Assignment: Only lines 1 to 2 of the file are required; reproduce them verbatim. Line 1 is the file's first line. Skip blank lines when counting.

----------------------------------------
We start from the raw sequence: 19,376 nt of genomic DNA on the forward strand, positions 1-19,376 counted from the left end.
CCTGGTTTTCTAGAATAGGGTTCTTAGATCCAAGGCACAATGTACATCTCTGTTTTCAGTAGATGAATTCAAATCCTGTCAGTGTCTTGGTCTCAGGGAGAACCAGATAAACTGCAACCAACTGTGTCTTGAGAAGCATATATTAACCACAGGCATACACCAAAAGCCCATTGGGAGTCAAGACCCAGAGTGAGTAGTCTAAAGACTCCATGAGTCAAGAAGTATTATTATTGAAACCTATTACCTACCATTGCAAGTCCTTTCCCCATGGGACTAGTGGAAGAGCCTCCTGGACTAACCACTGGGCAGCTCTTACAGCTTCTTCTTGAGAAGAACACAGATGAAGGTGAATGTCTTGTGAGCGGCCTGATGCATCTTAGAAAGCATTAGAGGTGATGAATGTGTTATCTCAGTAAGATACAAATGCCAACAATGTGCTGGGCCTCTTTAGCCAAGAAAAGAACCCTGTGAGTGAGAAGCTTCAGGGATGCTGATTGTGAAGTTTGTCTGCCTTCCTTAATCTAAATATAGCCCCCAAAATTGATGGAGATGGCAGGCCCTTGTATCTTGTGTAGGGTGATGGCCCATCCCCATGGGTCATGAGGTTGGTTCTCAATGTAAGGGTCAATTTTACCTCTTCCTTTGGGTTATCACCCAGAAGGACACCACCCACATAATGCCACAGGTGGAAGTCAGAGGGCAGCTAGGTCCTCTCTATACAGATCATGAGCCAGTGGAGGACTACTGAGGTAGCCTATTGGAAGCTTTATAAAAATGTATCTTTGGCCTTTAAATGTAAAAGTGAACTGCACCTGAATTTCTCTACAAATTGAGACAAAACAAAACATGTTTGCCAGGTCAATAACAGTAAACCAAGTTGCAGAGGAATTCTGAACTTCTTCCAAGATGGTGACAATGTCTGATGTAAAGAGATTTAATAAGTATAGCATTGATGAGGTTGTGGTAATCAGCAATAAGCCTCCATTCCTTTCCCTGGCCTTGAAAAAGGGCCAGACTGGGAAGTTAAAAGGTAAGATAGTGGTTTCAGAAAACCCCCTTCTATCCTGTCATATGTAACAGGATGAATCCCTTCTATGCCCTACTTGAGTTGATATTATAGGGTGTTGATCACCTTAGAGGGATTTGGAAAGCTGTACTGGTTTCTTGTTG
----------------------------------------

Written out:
We start from the raw sequence: 19,376 nt of genomic DNA on the forward strand, positions 1-19,376 counted from the left end.
CCTGGTTTTCTAGAATAGGGTTCTTAGATCCAAGGCACAATGTACATCTCTGTTTTCAGTAGATGAATTCAAATCCTGTCAGTGTCTTGGTCTCAGGGAGAACCAGATAAACTGCAACCAACTGTGTCTTGAGAAGCATATATTAACCACAGGCATACACCAAAAGCCCATTGGGAGTCAAGACCCAGAGTGAGTAGTCTAAAGACTCCATGAGTCAAGAAGTATTATTATTGAAACCTATTACCTACCATTGCAAGTCCTTTCCCCATGGGACTAGTGGAAGAGCCTCCTGGACTAACCACTGGGCAGCTCTTACAGCTTCTTCTTGAGAAGAACACAGATGAAGGTGAATGTCTTGTGAGCGGCCTGATGCATCTTAGAAAGCATTAGAGGTGATGAATGTGTTATCTCAGTAAGATACAAATGCCAACAATGTGCTGGGCCTCTTTAGCCAAGAAAAGAACCCTGTGAGTGAGAAGCTTCAGGGATGCTGATTGTGAAGTTTGTCTGCCTTCCTTAATCTAAATATAGCCCCCAAAATTGATGGAGATGGCAGGCCCTTGTATCTTGTGTAGGGTGATGGCCCATCCCCATGGGTCATGAGGTTGGTTCTCAATGTAAGGGTCAATTTTACCTCTTCCTTTGGGTTATCACCCAGAAGGACACCACCCACATAATGCCACAGGTGGAAGTCAGAGGGCAGCTAGGTCCTCTCTATACAGATCATGAGCCAGTGGAGGACTACTGAGGTAGCCTATTGGAAGCTTTATAAAAATGTATCTTTGGCCTTTAAATGTAAAAGTGAACTGCACCTGAATTTCTCTACAAATTGAGACAAAACAAAACATGTTTGCCAGGTCAATAACAGTAAACCAAGTTGCAGAGGAATTCTGAACTTCTTCCAAGATGGTGACAATGTCTGATGTAAAGAGATTTAATAAGTATAGCATTGATGAGGTTGTGGTAATCAGCAATAAGCCTCCATTCCTTTCCCTGGCCTTGAAAAAGGGCCAGACTGGGAAGTTAAAAGGTAAGATAGTGGTTTCAGAAAACCCCCTTCTATCCTGTCATATGTAACAGGATGAATCCCTTCTATGCCCTACTTGAGTTGATATTATAGGGTGTTGATCACCTTAGAGGGATTTGGAAAGCTGTACTGGTTTCTTGTTG